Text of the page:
PCB with a snap-action switch with a hole in it, a black plastic disc, a screw, and a nut.

PCB with a snap-action switch with a hole in it, a black plastic disc, a screw, and a nut.

The following PCB file has both the joystick target board (shown on this page) and the joystick robot's circuit board.

Click on the file and save it.
Download Copper Connection, the PCB layout software.
Free to display, edit, and etch at home.

A hole is drilled into the semi-circularly bump at the end of the snap-action switch to screw on a black plastic disc. A nut is required behind the hole because the switch lever arm is made out of metal that is too thin to be able to tap for screw threads.

Left: Delrin disc being machined on a rotary table. Right: Snap-action lever arm held with two parallels for drilling a hole.

Left: Delrin disc being machined on a rotary table. Right: Snap-action lever arm held with two parallels for drilling a hole.

The target shield disc is machined out of black Delrin/acetal plastic on a rotary table on a milling machine. Delrin plastic is flexible and tough. It should be rugged enough to survive endless battles.

Unlike metal, a plastic disc won’t cause electrical shorts if it presses against exposed electronics. Also, the plastic edges aren’t going to be sharp enough to cut wires or fingers. Additionally, Delrin plastic is not malleable -- meaning it springs back instead of incurring a permanent bend like thin metal would.

The metal arm of the snap-action switch is more difficult to drill that it would otherwise appear. It is difficult to hold in a vise. A special fixture could be machined to hold it securely, but I resorted to grasping it between two parallels.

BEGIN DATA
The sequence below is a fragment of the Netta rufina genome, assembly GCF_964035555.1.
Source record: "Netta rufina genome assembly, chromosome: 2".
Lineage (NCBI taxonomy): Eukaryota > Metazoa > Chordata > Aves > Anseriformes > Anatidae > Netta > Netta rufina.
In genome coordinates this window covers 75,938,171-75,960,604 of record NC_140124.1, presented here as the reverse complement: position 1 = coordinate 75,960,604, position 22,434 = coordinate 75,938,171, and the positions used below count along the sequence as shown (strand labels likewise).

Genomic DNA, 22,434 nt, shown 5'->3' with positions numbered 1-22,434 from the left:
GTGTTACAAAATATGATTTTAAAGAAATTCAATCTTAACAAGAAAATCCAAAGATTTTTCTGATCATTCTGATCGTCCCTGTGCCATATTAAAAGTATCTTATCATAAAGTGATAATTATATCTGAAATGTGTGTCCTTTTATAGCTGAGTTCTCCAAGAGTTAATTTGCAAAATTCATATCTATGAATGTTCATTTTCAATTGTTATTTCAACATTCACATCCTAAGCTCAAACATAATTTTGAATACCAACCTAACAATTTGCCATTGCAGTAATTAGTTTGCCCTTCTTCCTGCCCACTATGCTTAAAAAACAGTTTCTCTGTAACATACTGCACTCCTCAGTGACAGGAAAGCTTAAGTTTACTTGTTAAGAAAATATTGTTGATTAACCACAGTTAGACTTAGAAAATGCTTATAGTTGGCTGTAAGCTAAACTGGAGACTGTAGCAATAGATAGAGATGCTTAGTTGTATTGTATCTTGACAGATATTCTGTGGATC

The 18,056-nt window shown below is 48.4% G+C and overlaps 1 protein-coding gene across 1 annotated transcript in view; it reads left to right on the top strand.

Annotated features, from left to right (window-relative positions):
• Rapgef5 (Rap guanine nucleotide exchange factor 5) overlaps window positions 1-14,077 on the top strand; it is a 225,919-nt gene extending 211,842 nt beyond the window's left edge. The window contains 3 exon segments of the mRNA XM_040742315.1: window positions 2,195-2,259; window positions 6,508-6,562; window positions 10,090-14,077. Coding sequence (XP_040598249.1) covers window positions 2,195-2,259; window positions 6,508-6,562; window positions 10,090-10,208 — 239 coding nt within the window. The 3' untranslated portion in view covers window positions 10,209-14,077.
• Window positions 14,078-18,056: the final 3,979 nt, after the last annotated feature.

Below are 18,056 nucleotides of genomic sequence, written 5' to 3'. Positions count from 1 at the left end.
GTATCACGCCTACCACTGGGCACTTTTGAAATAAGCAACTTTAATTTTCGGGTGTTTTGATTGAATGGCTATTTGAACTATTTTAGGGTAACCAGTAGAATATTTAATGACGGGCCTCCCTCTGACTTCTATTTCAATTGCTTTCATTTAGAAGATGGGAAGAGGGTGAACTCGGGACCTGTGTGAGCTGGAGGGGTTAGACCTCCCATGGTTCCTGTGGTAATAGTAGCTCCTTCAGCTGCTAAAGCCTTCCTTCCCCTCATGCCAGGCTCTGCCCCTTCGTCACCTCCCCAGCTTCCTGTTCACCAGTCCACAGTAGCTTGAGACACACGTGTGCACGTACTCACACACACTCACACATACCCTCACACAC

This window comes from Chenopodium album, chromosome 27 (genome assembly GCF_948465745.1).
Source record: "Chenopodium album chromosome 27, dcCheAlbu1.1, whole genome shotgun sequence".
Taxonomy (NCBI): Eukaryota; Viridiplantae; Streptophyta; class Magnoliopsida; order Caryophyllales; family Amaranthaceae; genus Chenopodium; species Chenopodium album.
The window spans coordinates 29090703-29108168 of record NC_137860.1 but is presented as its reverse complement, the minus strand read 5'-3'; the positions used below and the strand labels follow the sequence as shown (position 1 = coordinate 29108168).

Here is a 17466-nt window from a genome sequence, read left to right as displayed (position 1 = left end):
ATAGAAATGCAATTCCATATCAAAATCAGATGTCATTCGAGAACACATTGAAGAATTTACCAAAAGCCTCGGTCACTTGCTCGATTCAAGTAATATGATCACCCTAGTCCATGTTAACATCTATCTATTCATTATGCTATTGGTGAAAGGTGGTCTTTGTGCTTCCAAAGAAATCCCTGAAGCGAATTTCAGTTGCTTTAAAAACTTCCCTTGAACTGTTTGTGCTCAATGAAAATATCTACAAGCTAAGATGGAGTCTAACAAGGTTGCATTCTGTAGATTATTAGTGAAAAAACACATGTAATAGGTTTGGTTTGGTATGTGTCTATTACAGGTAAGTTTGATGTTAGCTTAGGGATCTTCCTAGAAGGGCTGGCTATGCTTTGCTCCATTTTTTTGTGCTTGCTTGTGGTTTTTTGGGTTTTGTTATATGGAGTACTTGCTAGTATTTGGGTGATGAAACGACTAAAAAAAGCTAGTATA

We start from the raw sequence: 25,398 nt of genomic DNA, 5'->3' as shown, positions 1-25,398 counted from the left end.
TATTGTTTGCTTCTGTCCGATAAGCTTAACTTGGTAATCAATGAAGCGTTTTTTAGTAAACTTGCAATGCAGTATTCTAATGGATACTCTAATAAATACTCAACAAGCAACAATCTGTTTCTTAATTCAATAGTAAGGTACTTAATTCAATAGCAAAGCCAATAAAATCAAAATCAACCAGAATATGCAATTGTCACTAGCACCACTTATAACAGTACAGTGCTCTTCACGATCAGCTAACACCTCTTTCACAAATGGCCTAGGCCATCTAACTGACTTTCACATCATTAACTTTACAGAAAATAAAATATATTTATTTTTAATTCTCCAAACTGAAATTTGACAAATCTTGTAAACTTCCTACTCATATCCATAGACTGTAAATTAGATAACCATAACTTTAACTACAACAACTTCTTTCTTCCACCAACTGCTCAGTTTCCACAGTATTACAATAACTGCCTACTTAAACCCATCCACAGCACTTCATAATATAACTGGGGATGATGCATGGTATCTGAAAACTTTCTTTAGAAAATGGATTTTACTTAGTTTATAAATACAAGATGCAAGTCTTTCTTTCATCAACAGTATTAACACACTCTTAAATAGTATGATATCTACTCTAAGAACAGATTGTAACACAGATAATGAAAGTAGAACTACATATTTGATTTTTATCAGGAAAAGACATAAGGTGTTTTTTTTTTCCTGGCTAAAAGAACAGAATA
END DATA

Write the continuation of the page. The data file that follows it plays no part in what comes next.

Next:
Vertical Mounting of a PCB Using Right-Angle Headers

The circuit board needs to be mounted vertically because of the position of the level arm on the snap action switch. It would be possible to mount the PCB to a Lego brick behind the board. However, the back of the board has the primary power switch and wires from the battery pack and motherboard.

It would also possible to use the screw holes on the snap-action switch itself. But, in this layout, the LEDs get in the way.

Joining printed circuit boards at right angles using right-angle headers.

Joining printed circuit boards at right angles using right-angle headers.

Here’s a trick I learned from Dave Hrynkiw at Solarbotics.com. Solder right-angle headers to mechanically affix circuit boards at 90° angles. You can even make a box or cube shape using this technique.

The headers can carry electrical signals if desired. Or, they can act purely as mounting brackets.

A single-row strip of 36 right-angle (R/A) connecting headers with 0.1″ spacing is $1.82 from DigiKey (#929835-01-36 or 929835E-01-36). They’re called “breakable” headers because you can snap them apart or cut them with snips to create smaller groups, such as a pair.

The circuit board mounts to a Lego block with tapped holes using blue anodized socket-head cap screws.

The circuit board mounts to a Lego block with tapped holes using blue anodized socket-head cap screws.

With the mounting PCB held in place by the soldered headers, the combined PCBs can be screwed onto a Lego block. The Lego block has holes drilled and tapped in the same manner as the rest of the joystick robot.

Since this power-switch design is a prototype, it is a good choice to use Lego bricks because the brick’s position on the robot can be easily rearranged during experimentation.

Enhancements

The switch works fine. But, there are a number of features and improvements that could be made.

In the present design, the prototype power switch has all of the robot’s power flowing through it. Unfortunately, larger robots use more current than most inexpensive switches can handle. The solution is to use a smaller current through the physical switch to control a relay or power transistor.

Another limitation of the prototype is that the snap-action switch is too delicate except for use on fairly low-power robots. A more rugged switch could be constructed using a spring-loaded cylinder arranged as a push-button, with an optical sensor detecting the movement so as to be a little more solid-state.

Finally, the power switch could be made more intelligent by adding a tiny microcontroller to count hits. Or, a microcontroller or logic chip could latch the robot into a power-off state rather than restoring power to the robot when the opponent backs away. I suppose a microcontroller-based switch could even power down the robot for a short period of time (like 15 seconds) so that the press would act as a penalty rather than ending the match.